Acai Bowls: Are They Healthy? What a Dietitian Says

These purple bowls are superfoods, but their contents may surprise you.

Beautiful purple acai bowls are full of mango, granola, and shredded coconut. People dig in with a spoon and call them nutritious, but are they?

This smoothie-in-a-bowl fad continues with acai bowls (and dragon fruit bowls, but that's another topic). 

"In simple terms, an acai bowl is a very thick smoothie with toppings that you eat with a spoon," says chef and Healing Soup Cookbook author Julie Harrington, RD. 

"The trend started when the acai berry was a superfood," she explains.Acai is usually used for bowl bases.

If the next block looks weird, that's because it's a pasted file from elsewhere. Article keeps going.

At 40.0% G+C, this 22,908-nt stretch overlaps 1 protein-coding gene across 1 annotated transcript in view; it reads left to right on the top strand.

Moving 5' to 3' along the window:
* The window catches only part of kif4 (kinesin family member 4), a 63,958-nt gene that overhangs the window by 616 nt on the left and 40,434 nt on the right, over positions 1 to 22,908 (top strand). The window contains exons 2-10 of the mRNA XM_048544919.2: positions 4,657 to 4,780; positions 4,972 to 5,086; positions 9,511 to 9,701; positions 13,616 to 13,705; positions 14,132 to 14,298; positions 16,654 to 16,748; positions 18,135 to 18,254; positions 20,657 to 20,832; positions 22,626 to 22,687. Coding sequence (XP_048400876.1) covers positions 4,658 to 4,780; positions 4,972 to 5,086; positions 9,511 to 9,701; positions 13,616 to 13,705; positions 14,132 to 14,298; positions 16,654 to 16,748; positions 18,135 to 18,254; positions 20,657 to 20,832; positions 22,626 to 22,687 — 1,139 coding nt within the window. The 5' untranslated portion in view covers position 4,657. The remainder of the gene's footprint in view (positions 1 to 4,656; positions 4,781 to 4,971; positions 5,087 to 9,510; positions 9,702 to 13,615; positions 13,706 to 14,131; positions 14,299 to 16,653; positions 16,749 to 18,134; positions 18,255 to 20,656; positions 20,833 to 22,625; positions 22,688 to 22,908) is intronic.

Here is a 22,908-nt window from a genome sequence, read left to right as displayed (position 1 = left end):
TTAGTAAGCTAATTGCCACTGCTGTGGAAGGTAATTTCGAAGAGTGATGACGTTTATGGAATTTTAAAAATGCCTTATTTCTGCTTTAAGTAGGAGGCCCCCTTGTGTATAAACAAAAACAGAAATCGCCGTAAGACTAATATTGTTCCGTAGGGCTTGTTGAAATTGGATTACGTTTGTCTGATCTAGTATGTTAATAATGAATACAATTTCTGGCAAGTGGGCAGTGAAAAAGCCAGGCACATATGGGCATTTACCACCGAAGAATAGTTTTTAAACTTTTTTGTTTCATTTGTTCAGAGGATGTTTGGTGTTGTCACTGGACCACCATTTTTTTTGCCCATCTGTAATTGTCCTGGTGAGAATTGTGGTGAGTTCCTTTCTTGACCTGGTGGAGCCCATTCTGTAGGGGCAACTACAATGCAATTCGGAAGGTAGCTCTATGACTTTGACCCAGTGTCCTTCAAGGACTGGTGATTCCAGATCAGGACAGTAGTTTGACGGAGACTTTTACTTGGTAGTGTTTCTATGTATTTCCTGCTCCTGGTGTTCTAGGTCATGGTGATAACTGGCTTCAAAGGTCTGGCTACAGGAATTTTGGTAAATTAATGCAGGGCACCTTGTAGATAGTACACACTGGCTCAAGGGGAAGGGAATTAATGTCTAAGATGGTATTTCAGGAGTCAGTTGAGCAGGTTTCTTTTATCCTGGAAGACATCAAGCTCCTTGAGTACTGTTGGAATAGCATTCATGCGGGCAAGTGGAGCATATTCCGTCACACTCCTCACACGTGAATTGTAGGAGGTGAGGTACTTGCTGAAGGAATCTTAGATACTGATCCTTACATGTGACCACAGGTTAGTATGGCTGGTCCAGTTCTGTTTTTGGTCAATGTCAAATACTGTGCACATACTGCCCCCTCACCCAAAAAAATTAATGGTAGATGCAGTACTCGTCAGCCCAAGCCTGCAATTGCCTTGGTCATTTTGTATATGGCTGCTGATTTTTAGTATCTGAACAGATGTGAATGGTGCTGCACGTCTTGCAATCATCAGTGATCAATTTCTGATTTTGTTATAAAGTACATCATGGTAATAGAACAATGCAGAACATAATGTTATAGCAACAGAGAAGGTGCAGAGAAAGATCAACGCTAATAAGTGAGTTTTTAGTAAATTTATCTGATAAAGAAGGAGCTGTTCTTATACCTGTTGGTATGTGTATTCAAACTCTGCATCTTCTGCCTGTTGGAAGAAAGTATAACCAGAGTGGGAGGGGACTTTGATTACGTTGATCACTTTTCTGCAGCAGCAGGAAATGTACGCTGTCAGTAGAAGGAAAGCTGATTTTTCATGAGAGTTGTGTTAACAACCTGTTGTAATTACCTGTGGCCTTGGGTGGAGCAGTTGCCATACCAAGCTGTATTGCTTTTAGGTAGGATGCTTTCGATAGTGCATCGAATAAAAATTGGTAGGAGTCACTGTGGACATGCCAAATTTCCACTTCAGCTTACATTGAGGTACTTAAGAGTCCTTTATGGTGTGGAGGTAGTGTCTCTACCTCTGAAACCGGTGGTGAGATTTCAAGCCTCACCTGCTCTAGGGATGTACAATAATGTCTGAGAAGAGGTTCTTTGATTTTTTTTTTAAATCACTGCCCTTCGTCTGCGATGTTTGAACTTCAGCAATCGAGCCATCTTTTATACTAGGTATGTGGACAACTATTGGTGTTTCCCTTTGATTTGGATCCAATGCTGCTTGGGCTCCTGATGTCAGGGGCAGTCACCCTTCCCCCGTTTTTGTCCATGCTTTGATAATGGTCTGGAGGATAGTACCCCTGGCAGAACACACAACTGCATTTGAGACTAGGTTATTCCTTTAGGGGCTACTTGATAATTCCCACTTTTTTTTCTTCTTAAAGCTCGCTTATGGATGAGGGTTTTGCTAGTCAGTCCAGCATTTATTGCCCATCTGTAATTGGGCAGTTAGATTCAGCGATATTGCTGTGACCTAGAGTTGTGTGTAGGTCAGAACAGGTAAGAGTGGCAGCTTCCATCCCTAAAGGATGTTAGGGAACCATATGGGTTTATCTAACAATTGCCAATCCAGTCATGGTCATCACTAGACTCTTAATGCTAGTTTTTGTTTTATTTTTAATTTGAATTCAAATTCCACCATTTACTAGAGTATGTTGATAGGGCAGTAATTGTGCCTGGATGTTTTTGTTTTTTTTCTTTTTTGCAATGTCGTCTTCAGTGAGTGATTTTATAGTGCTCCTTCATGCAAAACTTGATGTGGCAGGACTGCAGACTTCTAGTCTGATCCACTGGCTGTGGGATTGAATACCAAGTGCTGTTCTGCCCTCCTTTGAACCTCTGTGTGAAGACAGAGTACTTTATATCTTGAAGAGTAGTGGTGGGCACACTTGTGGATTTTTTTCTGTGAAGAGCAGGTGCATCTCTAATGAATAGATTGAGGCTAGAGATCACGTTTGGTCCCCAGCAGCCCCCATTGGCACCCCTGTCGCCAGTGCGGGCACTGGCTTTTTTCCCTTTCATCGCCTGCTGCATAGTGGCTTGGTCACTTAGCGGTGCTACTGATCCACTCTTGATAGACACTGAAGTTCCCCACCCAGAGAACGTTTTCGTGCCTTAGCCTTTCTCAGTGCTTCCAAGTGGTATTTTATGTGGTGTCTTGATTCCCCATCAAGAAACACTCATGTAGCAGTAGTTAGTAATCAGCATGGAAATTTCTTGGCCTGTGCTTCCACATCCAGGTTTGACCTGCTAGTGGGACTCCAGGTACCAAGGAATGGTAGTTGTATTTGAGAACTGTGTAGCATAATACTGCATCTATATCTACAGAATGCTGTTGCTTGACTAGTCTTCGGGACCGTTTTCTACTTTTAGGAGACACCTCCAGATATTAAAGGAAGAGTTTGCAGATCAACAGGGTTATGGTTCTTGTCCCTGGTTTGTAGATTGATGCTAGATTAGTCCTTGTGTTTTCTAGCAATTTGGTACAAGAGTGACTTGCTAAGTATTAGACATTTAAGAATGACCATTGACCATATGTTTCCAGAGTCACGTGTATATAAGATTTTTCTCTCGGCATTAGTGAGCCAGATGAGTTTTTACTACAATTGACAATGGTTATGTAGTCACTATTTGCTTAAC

Harrington says anthocyanins are abundant in these rich purple tropical Central and South American berries.

"Acai berries are soaked to soften the tough outer skin and mashed to form a dark purple paste" to make them edible.

The flavor isn't sweet-tart like most berries. Some say it tastes earthy, like tea. Harrington calls it blackberry-unsweetened chocolate.

According to the National Center for Complementary and Integrative Health, acai is a superfruit but has not been shown to enhance health. 

Acai is a decent source of fiber and includes small amounts of calcium, potassium, and vitamin A, but it won't cure health issues or help you lose weight.


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